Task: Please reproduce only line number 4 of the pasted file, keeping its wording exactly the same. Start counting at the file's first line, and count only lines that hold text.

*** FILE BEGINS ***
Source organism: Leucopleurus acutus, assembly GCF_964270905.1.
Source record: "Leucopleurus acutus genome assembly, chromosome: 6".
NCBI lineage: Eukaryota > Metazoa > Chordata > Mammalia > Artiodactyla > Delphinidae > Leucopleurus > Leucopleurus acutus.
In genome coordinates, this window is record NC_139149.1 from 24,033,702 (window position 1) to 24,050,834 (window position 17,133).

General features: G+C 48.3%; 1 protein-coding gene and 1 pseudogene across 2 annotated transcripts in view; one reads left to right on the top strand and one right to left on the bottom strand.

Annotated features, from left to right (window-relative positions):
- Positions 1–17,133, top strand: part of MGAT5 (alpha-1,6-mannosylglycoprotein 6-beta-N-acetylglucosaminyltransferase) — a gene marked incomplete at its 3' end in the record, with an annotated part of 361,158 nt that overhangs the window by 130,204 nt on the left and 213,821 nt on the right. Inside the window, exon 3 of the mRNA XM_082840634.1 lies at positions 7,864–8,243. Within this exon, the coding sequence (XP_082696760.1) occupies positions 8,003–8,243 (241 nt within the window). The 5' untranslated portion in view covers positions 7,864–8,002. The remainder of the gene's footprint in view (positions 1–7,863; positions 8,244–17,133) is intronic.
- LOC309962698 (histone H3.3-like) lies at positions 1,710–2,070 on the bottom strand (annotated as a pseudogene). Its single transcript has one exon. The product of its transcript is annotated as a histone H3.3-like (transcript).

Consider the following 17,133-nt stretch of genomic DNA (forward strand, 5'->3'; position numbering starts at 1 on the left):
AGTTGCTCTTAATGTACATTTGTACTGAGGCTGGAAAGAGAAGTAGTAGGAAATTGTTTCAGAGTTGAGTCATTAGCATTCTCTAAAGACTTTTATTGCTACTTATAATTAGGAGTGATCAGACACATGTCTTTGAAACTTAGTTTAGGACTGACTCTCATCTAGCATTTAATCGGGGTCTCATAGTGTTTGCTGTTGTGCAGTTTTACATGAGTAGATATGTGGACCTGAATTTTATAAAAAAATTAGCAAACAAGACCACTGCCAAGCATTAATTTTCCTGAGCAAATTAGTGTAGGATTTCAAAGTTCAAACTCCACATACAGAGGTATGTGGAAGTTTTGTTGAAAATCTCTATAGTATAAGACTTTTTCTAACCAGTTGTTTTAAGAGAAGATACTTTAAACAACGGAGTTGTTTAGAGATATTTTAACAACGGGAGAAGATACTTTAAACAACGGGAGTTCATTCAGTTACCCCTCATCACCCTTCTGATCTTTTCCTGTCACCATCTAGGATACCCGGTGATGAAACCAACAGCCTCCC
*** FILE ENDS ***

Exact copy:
In genome coordinates, this window is record NC_139149.1 from 24,033,702 (window position 1) to 24,050,834 (window position 17,133).